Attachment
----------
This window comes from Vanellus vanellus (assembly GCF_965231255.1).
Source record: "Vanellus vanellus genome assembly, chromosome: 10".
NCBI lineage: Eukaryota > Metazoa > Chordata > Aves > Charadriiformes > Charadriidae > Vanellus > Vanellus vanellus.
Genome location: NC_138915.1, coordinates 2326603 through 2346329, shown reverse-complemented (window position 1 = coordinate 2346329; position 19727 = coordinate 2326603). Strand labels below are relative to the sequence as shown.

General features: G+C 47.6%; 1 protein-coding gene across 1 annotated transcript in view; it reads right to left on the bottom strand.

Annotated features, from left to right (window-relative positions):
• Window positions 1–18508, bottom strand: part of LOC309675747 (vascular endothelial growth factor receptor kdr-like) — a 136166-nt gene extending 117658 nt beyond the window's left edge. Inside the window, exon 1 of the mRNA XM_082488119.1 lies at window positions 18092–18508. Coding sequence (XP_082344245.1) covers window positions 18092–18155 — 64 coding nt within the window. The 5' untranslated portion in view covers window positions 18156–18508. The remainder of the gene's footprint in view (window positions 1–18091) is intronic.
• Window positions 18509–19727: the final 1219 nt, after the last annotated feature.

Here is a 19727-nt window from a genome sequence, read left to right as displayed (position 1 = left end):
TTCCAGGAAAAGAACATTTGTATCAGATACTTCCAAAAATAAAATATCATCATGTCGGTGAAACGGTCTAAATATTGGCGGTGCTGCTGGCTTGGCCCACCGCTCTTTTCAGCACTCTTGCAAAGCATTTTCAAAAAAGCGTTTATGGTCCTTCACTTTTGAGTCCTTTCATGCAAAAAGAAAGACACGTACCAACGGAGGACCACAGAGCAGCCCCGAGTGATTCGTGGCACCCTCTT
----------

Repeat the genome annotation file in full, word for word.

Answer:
This window comes from Vanellus vanellus (assembly GCF_965231255.1).
Source record: "Vanellus vanellus genome assembly, chromosome: 10".
NCBI lineage: Eukaryota > Metazoa > Chordata > Aves > Charadriiformes > Charadriidae > Vanellus > Vanellus vanellus.
Genome location: NC_138915.1, coordinates 2326603 through 2346329, shown reverse-complemented (window position 1 = coordinate 2346329; position 19727 = coordinate 2326603). Strand labels below are relative to the sequence as shown.

General features: G+C 47.6%; 1 protein-coding gene across 1 annotated transcript in view; it reads right to left on the bottom strand.

Annotated features, from left to right (window-relative positions):
• Window positions 1–18508, bottom strand: part of LOC309675747 (vascular endothelial growth factor receptor kdr-like) — a 136166-nt gene extending 117658 nt beyond the window's left edge. Inside the window, exon 1 of the mRNA XM_082488119.1 lies at window positions 18092–18508. Coding sequence (XP_082344245.1) covers window positions 18092–18155 — 64 coding nt within the window. The 5' untranslated portion in view covers window positions 18156–18508. The remainder of the gene's footprint in view (window positions 1–18091) is intronic.
• Window positions 18509–19727: the final 1219 nt, after the last annotated feature.

Here is a 19727-nt window from a genome sequence, read left to right as displayed (position 1 = left end):
TTCCAGGAAAAGAACATTTGTATCAGATACTTCCAAAAATAAAATATCATCATGTCGGTGAAACGGTCTAAATATTGGCGGTGCTGCTGGCTTGGCCCACCGCTCTTTTCAGCACTCTTGCAAAGCATTTTCAAAAAAGCGTTTATGGTCCTTCACTTTTGAGTCCTTTCATGCAAAAAGAAAGACACGTACCAACGGAGGACCACAGAGCAGCCCCGAGTGATTCGTGGCACCCTCTT